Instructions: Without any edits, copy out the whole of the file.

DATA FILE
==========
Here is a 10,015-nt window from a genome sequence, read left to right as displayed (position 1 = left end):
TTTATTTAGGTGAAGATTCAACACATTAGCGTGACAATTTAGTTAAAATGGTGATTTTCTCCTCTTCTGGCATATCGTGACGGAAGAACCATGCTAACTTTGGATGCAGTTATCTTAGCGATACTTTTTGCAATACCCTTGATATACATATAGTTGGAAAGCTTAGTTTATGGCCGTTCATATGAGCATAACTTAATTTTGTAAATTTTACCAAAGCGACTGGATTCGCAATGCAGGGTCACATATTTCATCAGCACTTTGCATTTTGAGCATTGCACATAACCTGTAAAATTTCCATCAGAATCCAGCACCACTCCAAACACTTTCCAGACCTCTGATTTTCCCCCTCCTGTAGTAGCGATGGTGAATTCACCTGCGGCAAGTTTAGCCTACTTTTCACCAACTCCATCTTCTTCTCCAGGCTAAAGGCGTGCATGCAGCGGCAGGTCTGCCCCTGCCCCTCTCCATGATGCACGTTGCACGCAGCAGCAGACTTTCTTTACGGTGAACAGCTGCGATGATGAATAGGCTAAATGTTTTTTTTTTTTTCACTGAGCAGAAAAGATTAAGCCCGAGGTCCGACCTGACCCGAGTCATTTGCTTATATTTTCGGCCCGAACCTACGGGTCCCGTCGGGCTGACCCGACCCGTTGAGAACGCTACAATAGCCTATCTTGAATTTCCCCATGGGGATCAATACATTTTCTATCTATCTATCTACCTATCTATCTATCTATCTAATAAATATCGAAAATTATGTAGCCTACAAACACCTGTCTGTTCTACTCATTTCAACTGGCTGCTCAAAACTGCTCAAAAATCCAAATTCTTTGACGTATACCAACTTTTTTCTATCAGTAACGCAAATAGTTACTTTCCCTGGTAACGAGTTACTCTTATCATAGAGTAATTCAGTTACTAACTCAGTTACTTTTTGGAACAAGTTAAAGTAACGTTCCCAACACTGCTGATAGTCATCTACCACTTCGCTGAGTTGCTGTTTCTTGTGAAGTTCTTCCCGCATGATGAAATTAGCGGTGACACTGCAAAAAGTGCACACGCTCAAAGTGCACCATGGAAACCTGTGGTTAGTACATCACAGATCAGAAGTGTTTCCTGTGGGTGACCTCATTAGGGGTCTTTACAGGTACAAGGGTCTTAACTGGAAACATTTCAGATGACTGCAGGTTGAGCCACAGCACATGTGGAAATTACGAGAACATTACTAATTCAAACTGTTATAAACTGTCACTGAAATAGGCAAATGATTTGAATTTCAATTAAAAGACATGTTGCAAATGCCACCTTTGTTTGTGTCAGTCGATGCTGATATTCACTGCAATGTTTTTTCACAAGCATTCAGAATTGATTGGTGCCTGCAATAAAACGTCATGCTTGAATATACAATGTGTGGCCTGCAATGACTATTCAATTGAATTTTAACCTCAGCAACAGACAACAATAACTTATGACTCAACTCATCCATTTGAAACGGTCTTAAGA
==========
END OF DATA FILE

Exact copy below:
Here is a 10,015-nt window from a genome sequence, read left to right as displayed (position 1 = left end):
TTTATTTAGGTGAAGATTCAACACATTAGCGTGACAATTTAGTTAAAATGGTGATTTTCTCCTCTTCTGGCATATCGTGACGGAAGAACCATGCTAACTTTGGATGCAGTTATCTTAGCGATACTTTTTGCAATACCCTTGATATACATATAGTTGGAAAGCTTAGTTTATGGCCGTTCATATGAGCATAACTTAATTTTGTAAATTTTACCAAAGCGACTGGATTCGCAATGCAGGGTCACATATTTCATCAGCACTTTGCATTTTGAGCATTGCACATAACCTGTAAAATTTCCATCAGAATCCAGCACCACTCCAAACACTTTCCAGACCTCTGATTTTCCCCCTCCTGTAGTAGCGATGGTGAATTCACCTGCGGCAAGTTTAGCCTACTTTTCACCAACTCCATCTTCTTCTCCAGGCTAAAGGCGTGCATGCAGCGGCAGGTCTGCCCCTGCCCCTCTCCATGATGCACGTTGCACGCAGCAGCAGACTTTCTTTACGGTGAACAGCTGCGATGATGAATAGGCTAAATGTTTTTTTTTTTTTCACTGAGCAGAAAAGATTAAGCCCGAGGTCCGACCTGACCCGAGTCATTTGCTTATATTTTCGGCCCGAACCTACGGGTCCCGTCGGGCTGACCCGACCCGTTGAGAACGCTACAATAGCCTATCTTGAATTTCCCCATGGGGATCAATACATTTTCTATCTATCTATCTACCTATCTATCTATCTATCTAATAAATATCGAAAATTATGTAGCCTACAAACACCTGTCTGTTCTACTCATTTCAACTGGCTGCTCAAAACTGCTCAAAAATCCAAATTCTTTGACGTATACCAACTTTTTTCTATCAGTAACGCAAATAGTTACTTTCCCTGGTAACGAGTTACTCTTATCATAGAGTAATTCAGTTACTAACTCAGTTACTTTTTGGAACAAGTTAAAGTAACGTTCCCAACACTGCTGATAGTCATCTACCACTTCGCTGAGTTGCTGTTTCTTGTGAAGTTCTTCCCGCATGATGAAATTAGCGGTGACACTGCAAAAAGTGCACACGCTCAAAGTGCACCATGGAAACCTGTGGTTAGTACATCACAGATCAGAAGTGTTTCCTGTGGGTGACCTCATTAGGGGTCTTTACAGGTACAAGGGTCTTAACTGGAAACATTTCAGATGACTGCAGGTTGAGCCACAGCACATGTGGAAATTACGAGAACATTACTAATTCAAACTGTTATAAACTGTCACTGAAATAGGCAAATGATTTGAATTTCAATTAAAAGACATGTTGCAAATGCCACCTTTGTTTGTGTCAGTCGATGCTGATATTCACTGCAATGTTTTTTCACAAGCATTCAGAATTGATTGGTGCCTGCAATAAAACGTCATGCTTGAATATACAATGTGTGGCCTGCAATGACTATTCAATTGAATTTTAACCTCAGCAACAGACAACAATAACTTATGACTCAACTCATCCATTTGAAACGGTCTTAAGA